if you absolutely think you have to get a tablet... get a wacom.
if you cant afford one right now... fine keep drawing in pencil and watercolor, markers whatnot. the switch to digital wont do anything to you thats beneficial. or do you have a clear idea what exactly you want to do with a tablet you cant do now? other than fooling around with it? in the believe a history to redo, adjustments, layers and fancy brushes, are going to have you explore more? tryout, test and evaluate concepts easier than on paper? have more happy accidents? ... its simply not going to happen, because you dont know what youre after. its merely a tool... not a solution.
without a doubt the digital route comes with less hassle if it comes to organizing your workspace... the need to set stuff up etc. less risk to ruin your best clothes, whatever. but theres a tradeoff most beginners dont know/see or just ignore if they are told... the ability to undo everything, alter everything in fantastic ways, etc. completely fucks up your learning process and what you get out of it.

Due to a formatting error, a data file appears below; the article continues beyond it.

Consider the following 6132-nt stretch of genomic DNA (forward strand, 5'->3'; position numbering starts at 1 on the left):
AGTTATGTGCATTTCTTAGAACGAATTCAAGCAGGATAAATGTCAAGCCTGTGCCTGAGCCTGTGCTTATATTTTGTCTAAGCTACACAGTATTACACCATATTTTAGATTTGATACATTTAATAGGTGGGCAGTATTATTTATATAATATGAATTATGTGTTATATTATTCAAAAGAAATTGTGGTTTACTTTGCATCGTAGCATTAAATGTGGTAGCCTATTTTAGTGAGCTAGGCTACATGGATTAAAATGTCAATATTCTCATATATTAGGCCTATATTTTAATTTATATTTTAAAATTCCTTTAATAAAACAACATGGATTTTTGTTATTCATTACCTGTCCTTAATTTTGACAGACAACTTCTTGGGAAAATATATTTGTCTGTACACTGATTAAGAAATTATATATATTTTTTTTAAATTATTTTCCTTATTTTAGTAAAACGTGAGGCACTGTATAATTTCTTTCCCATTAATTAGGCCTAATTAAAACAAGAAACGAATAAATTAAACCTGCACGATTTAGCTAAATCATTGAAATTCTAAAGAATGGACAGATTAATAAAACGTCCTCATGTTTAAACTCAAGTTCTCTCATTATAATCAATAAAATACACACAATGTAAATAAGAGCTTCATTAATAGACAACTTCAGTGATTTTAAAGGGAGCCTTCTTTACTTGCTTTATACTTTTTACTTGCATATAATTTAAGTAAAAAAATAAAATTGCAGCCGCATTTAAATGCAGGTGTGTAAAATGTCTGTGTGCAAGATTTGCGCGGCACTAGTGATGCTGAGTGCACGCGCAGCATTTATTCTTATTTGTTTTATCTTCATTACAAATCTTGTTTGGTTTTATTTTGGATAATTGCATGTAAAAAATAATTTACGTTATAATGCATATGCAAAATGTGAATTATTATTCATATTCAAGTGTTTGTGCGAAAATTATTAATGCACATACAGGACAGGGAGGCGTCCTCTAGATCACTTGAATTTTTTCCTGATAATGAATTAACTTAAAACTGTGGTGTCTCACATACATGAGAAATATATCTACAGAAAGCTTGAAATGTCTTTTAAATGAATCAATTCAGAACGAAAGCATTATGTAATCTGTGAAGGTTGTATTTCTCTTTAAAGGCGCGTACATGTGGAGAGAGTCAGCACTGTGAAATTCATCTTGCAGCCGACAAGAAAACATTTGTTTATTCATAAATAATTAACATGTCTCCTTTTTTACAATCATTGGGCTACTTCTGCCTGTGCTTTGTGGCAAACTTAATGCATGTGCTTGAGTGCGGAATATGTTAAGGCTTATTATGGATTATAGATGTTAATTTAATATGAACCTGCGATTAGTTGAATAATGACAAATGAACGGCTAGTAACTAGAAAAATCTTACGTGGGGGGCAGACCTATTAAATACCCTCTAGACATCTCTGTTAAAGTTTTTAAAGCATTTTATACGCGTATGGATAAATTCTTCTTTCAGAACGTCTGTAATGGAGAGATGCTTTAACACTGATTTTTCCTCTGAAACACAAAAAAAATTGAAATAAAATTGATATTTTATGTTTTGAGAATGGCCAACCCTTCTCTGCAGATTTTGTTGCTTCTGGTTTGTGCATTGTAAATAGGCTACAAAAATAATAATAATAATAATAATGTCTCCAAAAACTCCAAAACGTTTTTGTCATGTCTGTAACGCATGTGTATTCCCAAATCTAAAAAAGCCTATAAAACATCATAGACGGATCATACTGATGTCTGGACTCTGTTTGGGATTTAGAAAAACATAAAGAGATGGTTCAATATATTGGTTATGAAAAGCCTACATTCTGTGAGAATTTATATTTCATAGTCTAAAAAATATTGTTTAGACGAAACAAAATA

traditional mediums force you to deal with decissions that turned out to be wrong... you learn from that. it makes you more cautious of what you do and why you do it.
having nothing to risk in digital, quite often causes some numbness in peoples minds, instead of speeding up the rate at which they explore and learn. youre actually way less likely to ask the questions you need to find an answer for, if youre in clown-mode.
dont get me wrong ... it can be a great tool to use having to meet deadlines and exploration driven by concepts (the opposite of stabbing in the dark), and there certainly is a point when its usefull to commit some time learning its ways. but you dont do yourself a favor starting out with it.
what good is it to think about what a certain layer mode does, if your drawing doesnt work?
Last edited by sone_one; February 26th, 2013 at 08:33 PM.
"Have only 4 values, but all the edges you want."
"To any man who has slaved to acquire skill in his art, it is most irritating to have his ability referred to as a 'gift.'"